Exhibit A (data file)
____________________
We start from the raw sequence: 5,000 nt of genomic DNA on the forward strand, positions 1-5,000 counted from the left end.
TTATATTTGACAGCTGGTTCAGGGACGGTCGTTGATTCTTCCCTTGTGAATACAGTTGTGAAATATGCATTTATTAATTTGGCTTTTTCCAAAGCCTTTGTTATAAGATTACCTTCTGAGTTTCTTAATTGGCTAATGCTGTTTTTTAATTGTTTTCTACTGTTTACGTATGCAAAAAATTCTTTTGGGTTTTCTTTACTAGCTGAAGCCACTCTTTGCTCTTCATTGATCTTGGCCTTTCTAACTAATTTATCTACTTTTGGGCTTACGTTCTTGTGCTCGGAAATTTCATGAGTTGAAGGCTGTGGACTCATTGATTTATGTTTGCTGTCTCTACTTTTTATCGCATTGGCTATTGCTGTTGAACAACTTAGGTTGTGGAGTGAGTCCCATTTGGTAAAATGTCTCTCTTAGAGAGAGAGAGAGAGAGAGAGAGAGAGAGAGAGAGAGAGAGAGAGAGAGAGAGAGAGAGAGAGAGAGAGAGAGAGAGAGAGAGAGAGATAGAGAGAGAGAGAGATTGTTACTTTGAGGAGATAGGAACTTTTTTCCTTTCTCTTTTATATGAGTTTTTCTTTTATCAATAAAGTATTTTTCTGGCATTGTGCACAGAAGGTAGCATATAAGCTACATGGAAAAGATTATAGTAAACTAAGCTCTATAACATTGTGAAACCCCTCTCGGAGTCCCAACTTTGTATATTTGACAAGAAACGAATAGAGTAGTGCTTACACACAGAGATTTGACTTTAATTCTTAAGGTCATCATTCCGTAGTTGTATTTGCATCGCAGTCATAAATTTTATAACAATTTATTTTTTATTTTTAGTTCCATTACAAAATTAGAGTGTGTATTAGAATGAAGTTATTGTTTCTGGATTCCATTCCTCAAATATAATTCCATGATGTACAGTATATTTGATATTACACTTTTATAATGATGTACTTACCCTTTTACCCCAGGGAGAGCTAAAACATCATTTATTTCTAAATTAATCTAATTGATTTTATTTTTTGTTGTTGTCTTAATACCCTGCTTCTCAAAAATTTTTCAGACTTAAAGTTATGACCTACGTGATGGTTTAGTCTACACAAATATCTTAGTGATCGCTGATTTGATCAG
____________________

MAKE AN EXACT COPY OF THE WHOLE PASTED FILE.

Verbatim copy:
We start from the raw sequence: 5,000 nt of genomic DNA on the forward strand, positions 1-5,000 counted from the left end.
TTATATTTGACAGCTGGTTCAGGGACGGTCGTTGATTCTTCCCTTGTGAATACAGTTGTGAAATATGCATTTATTAATTTGGCTTTTTCCAAAGCCTTTGTTATAAGATTACCTTCTGAGTTTCTTAATTGGCTAATGCTGTTTTTTAATTGTTTTCTACTGTTTACGTATGCAAAAAATTCTTTTGGGTTTTCTTTACTAGCTGAAGCCACTCTTTGCTCTTCATTGATCTTGGCCTTTCTAACTAATTTATCTACTTTTGGGCTTACGTTCTTGTGCTCGGAAATTTCATGAGTTGAAGGCTGTGGACTCATTGATTTATGTTTGCTGTCTCTACTTTTTATCGCATTGGCTATTGCTGTTGAACAACTTAGGTTGTGGAGTGAGTCCCATTTGGTAAAATGTCTCTCTTAGAGAGAGAGAGAGAGAGAGAGAGAGAGAGAGAGAGAGAGAGAGAGAGAGAGAGAGAGAGAGAGAGAGAGAGAGAGAGAGAGAGAGAGATAGAGAGAGAGAGAGATTGTTACTTTGAGGAGATAGGAACTTTTTTCCTTTCTCTTTTATATGAGTTTTTCTTTTATCAATAAAGTATTTTTCTGGCATTGTGCACAGAAGGTAGCATATAAGCTACATGGAAAAGATTATAGTAAACTAAGCTCTATAACATTGTGAAACCCCTCTCGGAGTCCCAACTTTGTATATTTGACAAGAAACGAATAGAGTAGTGCTTACACACAGAGATTTGACTTTAATTCTTAAGGTCATCATTCCGTAGTTGTATTTGCATCGCAGTCATAAATTTTATAACAATTTATTTTTTATTTTTAGTTCCATTACAAAATTAGAGTGTGTATTAGAATGAAGTTATTGTTTCTGGATTCCATTCCTCAAATATAATTCCATGATGTACAGTATATTTGATATTACACTTTTATAATGATGTACTTACCCTTTTACCCCAGGGAGAGCTAAAACATCATTTATTTCTAAATTAATCTAATTGATTTTATTTTTTGTTGTTGTCTTAATACCCTGCTTCTCAAAAATTTTTCAGACTTAAAGTTATGACCTACGTGATGGTTTAGTCTACACAAATATCTTAGTGATCGCTGATTTGATCAG